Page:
Acts 19:33
And they drew Alexander out of the multitude, the Jews putting him forward. And Alexander beckoned with the hand, and would have made his defence unto the people.
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(33) And they drew Alexander out of the multitude . . .—The fact that he was put forward by the Jews indicates, probably, that they were anxious to guard against the suspicion that they were at all identified with St. Paul or his companions. If we identify this Alexander with the “coppersmith” of 2Timothy 4:14, who wrought so much evil against the Apostle on his third and last visit to Ephesus, we may assume some trade-connection with Demetrius which would give him influence with the crowd of artisans. His apologia, or defence, was obviously made by him as the representative of the Jews. The whole scene is again painted vividly—the vain attempt to gain a hearing by signs and gestures, the fury of the people on recognising his Jewish features and dress, their ready assumption that all Jews were alike in abhorring idols. Perhaps, also, they may have known or suspected that that abhorrence was sometimes accompanied by a readiness to traffic in what had been stolen from the idol’s temple. St. Paul’s words in Romans 2:22 may have had a personal application. The language of the town-clerk in Acts 19:37 suggests the same thought. He could point to Aristarchus and Gaius, and say emphatically, “These men are not robbers of temples, whatever others may be.”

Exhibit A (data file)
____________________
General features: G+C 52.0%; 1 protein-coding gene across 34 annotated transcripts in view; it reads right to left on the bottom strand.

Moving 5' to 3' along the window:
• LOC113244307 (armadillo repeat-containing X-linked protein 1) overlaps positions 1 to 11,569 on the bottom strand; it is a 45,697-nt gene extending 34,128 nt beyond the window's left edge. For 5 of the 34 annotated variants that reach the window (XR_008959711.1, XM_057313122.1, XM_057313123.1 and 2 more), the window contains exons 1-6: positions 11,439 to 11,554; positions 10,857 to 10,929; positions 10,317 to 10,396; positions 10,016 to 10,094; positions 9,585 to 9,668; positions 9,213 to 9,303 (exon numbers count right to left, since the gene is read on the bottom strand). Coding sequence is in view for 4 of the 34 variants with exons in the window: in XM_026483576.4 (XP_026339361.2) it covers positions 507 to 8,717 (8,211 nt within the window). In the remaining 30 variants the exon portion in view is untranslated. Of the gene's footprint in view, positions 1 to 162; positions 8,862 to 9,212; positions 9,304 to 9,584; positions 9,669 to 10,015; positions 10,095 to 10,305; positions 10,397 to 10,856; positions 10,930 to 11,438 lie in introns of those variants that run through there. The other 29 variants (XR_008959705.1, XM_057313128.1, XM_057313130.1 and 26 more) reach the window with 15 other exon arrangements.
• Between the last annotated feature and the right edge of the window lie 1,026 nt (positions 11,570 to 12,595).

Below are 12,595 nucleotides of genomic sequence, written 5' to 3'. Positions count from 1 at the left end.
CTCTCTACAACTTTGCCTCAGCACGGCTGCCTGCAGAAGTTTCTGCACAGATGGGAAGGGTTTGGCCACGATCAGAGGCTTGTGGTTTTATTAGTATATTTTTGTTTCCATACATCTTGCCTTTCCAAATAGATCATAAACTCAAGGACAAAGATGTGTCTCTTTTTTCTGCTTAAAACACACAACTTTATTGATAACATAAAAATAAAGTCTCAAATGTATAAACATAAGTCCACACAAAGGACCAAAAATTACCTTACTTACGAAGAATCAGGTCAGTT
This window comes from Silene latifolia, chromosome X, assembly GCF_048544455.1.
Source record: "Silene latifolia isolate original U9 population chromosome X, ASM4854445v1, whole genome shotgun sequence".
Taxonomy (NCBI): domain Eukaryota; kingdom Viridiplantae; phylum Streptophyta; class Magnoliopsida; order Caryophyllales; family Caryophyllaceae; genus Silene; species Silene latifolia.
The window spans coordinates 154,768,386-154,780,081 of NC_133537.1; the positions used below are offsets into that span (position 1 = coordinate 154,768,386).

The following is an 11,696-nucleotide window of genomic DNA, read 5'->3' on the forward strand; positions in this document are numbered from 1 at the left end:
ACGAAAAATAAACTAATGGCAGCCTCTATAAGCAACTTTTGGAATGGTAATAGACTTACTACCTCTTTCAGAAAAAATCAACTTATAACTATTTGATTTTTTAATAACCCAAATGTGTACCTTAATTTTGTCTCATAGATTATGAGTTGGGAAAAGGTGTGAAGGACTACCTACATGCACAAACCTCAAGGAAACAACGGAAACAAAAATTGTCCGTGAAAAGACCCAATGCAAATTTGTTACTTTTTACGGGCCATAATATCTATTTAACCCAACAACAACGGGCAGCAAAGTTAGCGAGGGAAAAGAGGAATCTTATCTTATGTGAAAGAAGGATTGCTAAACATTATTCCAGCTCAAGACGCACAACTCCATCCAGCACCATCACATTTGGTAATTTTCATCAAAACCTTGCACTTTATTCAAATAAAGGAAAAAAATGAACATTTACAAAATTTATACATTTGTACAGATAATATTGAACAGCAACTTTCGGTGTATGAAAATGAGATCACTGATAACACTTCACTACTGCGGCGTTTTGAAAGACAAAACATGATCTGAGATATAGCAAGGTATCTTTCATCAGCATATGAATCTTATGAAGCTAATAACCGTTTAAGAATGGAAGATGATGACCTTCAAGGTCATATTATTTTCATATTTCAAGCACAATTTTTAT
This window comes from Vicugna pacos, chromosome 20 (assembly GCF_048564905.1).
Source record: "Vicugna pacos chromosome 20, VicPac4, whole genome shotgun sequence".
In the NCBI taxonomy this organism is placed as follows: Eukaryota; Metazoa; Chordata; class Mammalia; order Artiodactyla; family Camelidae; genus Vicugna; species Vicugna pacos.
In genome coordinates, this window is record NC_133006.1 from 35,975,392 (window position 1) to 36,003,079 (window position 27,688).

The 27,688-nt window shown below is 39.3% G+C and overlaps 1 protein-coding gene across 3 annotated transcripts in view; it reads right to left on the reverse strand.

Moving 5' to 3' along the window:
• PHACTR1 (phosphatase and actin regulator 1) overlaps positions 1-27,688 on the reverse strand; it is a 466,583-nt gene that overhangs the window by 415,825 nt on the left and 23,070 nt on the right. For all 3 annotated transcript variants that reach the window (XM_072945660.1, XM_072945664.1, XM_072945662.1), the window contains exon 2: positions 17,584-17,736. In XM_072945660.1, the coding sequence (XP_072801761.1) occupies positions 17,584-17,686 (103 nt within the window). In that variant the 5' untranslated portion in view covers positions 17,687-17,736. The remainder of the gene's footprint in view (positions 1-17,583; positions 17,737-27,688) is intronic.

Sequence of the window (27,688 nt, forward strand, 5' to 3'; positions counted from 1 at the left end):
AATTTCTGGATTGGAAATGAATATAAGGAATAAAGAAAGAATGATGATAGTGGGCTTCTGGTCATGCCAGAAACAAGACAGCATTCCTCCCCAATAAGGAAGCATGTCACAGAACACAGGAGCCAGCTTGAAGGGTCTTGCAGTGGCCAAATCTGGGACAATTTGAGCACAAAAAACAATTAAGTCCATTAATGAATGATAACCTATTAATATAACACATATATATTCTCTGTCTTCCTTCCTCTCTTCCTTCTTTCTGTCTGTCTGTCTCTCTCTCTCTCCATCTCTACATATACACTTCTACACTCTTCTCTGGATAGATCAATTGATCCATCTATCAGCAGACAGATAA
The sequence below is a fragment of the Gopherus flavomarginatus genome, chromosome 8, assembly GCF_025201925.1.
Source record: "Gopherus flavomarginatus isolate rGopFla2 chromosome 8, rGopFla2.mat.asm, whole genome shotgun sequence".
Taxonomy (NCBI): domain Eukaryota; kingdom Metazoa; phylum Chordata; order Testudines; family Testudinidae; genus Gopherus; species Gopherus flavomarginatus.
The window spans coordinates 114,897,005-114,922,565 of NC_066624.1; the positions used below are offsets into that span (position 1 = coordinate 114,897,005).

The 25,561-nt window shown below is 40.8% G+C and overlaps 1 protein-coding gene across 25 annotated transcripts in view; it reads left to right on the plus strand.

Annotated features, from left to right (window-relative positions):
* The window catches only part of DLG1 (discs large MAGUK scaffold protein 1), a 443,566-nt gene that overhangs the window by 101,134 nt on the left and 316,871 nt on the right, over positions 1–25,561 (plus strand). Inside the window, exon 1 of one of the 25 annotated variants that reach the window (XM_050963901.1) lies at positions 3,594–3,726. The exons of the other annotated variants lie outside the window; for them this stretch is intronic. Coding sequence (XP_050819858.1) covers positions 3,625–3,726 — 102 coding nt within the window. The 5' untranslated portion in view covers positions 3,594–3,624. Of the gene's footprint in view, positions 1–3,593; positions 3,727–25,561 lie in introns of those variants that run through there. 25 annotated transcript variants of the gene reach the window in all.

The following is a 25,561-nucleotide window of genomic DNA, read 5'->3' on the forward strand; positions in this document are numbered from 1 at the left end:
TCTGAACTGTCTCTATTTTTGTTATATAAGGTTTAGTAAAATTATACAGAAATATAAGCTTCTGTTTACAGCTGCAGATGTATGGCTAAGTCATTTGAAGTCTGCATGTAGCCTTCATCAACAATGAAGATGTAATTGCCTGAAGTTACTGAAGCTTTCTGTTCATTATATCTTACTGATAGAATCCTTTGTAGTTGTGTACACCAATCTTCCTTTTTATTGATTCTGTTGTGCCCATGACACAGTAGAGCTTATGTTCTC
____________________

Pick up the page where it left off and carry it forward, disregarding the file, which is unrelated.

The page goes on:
Acts 19:33-34. And they — Namely, the artificers and workmen; drew — Greek, προεβιβασαν, thrust forward; Alexander — Probably some well- known Christian whom they saw in the crowd; the Jews — Whom he had offended by embracing the gospel; pushing him forward — To expose him to the enraged multitude, as one who was active in destroying the established religion. And Alexander, beckoning with his hand — In token of desiring silence; would have made a defence — For himself and his brethren. But, when they knew he was a Jew — And consequently an enemy to their religion and the worship of images, they would not suffer him to speak; but all with one voice (the whole multitude uniting as one man) vociferated, Great is Diana of the Ephesians — This was all the cry for two hours together; and it was thought a sufficient confutation of Paul’s doctrine, that they are no gods which are made with hands! and thus the most sacred truths are often run down with nothing else but noise and clamour and popular fury! It was said of old, (Jeremiah 50:38,) concerning idolaters, that they were mad upon their idols; and here is an instance of it: Diana made the Ephesians great, for the town was enriched by the vast concourse of people from all parts to her temple there, and therefore they are concerned, by all means possible, to keep up her sinking reputation, and hope to do it effectually with, Great is Diana of the Ephesians!